CIOs find crowded agenda wearing

If you are a government chief information officer today, you better have your sea legs.

Transformation. Security. Change management. E-government. These terms have become part of CIOs' vocabulary, but the rapid pace of change and a seemingly endless list of critical priorities are making the job of leading an agency's information technology shop exhausting, at best.

"We're trying to drive an awful lot of transformation through the agencies, and these become some of the most stressful jobs...I'm not quite sure yet how you keep people from burning out," said Mark Forman, administrator of the Office of Management and Budget's Office of E-Government and IT.

One example is information security, Forman said while testifying last week before the House Government Reform Committee's Technology, Information Policy, Intergovernmental Relations and the Census Subcommittee. CIOs must file a steady stream of reports to OMB on their agencies' progress on securing vital systems.

But that's just one of many issues that have sprung from the President's Management Agenda, homeland security mandates and other initiatives. The workload shows no signs of abating.

One of the latest reports required by OMB might actually help the situation. In September, as part of fiscal 2005 budget requests, agencies must include skills assessments that outline how well they are staffed for the work they are doing. The office, among other concerns, will be assessing how much work is falling on CIOs.

Potential burnout will become more of an issue as the pace of cultural change, driven by e-government, increases, Forman said.

Others agree.

There is "a ton of stress" in the CIO position, said Roger Baker, former CIO at the Commerce Department and now an executive vice president at CACI International Inc.

"They're expected to have a strategic vision, but delve right down into the technical answers...and the program to rationalize government IT is not popular with the program and mission folks in an agency," Baker said.

The President's Management Agenda is generating much of the work. As part of this initiative, the Bush administration wants to take advantage of technology to change the way agencies work.

Unfortunately, CIOs are not always involved in the business procedures they are expected to help improve, said John Gauss, outgoing CIO at the Department of Veterans Affairs.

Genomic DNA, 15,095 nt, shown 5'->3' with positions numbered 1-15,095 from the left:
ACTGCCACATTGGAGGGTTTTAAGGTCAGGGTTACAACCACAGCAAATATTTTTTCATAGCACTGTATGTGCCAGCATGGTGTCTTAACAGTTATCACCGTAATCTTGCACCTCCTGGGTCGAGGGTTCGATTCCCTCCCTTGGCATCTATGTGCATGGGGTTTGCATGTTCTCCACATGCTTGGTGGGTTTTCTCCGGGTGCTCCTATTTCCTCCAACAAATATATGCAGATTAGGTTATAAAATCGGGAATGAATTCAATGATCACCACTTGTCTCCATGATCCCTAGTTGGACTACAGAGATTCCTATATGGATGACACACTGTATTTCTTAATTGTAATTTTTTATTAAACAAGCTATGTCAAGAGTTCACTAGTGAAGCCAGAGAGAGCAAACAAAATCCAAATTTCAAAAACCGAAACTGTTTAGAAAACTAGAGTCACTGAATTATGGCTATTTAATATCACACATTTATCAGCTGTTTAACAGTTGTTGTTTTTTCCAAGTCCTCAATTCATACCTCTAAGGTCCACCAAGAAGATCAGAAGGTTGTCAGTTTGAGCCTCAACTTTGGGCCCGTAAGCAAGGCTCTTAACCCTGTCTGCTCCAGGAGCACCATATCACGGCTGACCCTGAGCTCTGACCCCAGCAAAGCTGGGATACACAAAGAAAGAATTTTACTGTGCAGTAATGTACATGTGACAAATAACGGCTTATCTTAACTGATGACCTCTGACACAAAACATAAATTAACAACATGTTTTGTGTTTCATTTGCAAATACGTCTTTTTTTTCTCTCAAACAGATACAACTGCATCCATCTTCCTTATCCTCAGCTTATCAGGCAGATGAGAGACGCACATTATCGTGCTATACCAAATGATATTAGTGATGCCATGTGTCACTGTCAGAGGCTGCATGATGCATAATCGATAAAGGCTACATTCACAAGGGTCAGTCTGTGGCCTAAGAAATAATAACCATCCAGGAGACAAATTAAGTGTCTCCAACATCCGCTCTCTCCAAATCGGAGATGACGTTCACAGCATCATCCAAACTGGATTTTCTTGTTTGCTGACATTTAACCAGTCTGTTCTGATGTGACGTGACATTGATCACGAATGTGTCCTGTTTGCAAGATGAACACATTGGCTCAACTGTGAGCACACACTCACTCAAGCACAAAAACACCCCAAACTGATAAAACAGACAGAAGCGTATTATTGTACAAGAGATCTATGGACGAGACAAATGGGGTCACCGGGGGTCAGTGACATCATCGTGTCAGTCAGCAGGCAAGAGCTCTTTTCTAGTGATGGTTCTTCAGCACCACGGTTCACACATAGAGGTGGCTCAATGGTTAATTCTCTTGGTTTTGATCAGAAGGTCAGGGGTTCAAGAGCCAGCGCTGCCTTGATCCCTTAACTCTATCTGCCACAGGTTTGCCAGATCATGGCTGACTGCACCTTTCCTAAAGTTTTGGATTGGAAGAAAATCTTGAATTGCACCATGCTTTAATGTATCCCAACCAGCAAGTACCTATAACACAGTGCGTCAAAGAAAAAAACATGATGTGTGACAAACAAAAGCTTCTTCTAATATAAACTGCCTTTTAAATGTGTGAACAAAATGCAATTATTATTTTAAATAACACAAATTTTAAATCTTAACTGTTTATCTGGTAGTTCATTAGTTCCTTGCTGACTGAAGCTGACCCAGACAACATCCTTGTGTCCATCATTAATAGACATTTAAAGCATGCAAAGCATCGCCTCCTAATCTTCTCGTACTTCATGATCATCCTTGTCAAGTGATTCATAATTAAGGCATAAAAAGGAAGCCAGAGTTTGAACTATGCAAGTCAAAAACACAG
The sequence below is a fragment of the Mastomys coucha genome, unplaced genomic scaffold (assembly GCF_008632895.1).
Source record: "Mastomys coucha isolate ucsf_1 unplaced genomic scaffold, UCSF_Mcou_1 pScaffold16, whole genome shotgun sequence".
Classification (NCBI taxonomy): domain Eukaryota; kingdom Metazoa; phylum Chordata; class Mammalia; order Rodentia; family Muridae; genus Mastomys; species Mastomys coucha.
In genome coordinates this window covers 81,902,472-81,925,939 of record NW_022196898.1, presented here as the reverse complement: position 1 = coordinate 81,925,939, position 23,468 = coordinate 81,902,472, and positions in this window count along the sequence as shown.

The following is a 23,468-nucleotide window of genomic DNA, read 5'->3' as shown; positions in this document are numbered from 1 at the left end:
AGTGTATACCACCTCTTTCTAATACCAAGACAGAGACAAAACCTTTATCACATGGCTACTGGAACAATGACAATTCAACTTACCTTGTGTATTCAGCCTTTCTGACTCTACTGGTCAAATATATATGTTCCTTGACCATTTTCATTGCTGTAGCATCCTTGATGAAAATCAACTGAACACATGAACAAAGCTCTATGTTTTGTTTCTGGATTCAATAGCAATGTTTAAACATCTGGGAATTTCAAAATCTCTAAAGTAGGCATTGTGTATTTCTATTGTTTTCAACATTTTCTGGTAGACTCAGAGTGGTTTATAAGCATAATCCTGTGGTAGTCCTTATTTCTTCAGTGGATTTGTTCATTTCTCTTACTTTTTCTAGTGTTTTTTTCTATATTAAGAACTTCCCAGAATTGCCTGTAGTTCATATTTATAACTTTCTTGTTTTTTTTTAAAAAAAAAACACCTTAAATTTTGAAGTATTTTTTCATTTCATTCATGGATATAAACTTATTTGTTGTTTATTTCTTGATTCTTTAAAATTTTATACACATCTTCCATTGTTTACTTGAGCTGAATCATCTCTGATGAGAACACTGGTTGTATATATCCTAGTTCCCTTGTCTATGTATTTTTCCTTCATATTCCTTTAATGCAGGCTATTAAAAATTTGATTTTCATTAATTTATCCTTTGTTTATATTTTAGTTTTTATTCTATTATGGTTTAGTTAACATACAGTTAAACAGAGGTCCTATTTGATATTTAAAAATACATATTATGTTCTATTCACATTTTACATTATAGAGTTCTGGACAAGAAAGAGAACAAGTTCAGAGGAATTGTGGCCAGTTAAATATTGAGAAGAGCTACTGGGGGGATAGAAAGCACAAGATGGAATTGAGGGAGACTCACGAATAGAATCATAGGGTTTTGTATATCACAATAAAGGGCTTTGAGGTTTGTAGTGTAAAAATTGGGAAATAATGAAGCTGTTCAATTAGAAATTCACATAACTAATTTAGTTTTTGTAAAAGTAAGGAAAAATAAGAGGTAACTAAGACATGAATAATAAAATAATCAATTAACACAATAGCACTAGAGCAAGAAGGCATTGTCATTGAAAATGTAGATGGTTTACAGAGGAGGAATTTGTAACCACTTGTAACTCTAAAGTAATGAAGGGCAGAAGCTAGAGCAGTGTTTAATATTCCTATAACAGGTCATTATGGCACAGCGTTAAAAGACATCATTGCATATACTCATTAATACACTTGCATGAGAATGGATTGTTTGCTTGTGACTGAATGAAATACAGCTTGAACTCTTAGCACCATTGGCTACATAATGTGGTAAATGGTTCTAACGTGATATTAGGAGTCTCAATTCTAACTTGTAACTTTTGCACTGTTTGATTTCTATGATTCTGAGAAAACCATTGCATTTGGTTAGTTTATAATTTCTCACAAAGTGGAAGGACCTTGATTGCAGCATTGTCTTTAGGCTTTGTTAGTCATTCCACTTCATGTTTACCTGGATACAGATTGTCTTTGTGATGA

"In my opinion, CIOs aren't positioned properly within the organization," he said. "The power base within government is in the secretary, deputy secretary and undersecretary levels. Until the CIOs and [chief financial officers] are treated as undersecretary equivalents, they are not going to be able to be effective."

As frustrating as it can be, the key is getting agency officials to realize that "the opportunity presented by information technology can only be captured in changes of business processes," said Michael Carleton, CIO at the General Services Administration.

Some members of Congress are concerned that regular turnover in the CIO ranks could slow the momentum behind e-government and other initiatives.

One major challenge for CIOs is using the budget process to improve management. Drew Ladner, who stepped in as the Treasury Department's CIO in March, said at the hearing that one of his top priorities was not only to get involved in the department's capital planning process, but to establish a governance process that ensures that good policy and management are centrally handled for the entire agency.

Within the Army, the CIO is already responsible for the service's entire IT budget. But it will take a lot of additional work before the office will be able to centrally manage those dollars, according to David Borland, the Army's deputy CIO.

"Being responsible for it and being able to do it are two different things," he said. "The highly centralized management of the Army's IT budget is two years away."

The performance fund that the Bush administration proposed as part of the fiscal 2004 budget — which will reward federal employees at all levels for improved performance — should help with CIO retention because it offers financial incentives comparable to those of industry jobs, Forman said.

But money is usually not as much of a motivator for federal CIOs as is a sense of accomplishment or of making a significant change, Baker said.

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Burning at both ends

Federal chief information officers are responsible for meeting agency-specific goals and governmentwide mandates and guidelines. Some of their top responsibilities include:

* E-government — Coordinating or supporting the lead agency on the 24 e-government initiatives.

* Capital planning and investment control — Serving as part of an agency's investment review process to develop business cases that outline how information technology will enhance an agency's performance.

* Government Paperwork Elimination Act — Meeting the October deadline for making as many services as possible available to citizens electronically.

* Federal Information Security Management Act — Establishing good security management practices and reporting on the performance measures outlined by the Office of Management and Budget.

* Enterprise architecture — Developing and managing an agency-specific modernization blueprint and coordinating with the governmentwide federal enterprise architecture overseen by OMB.

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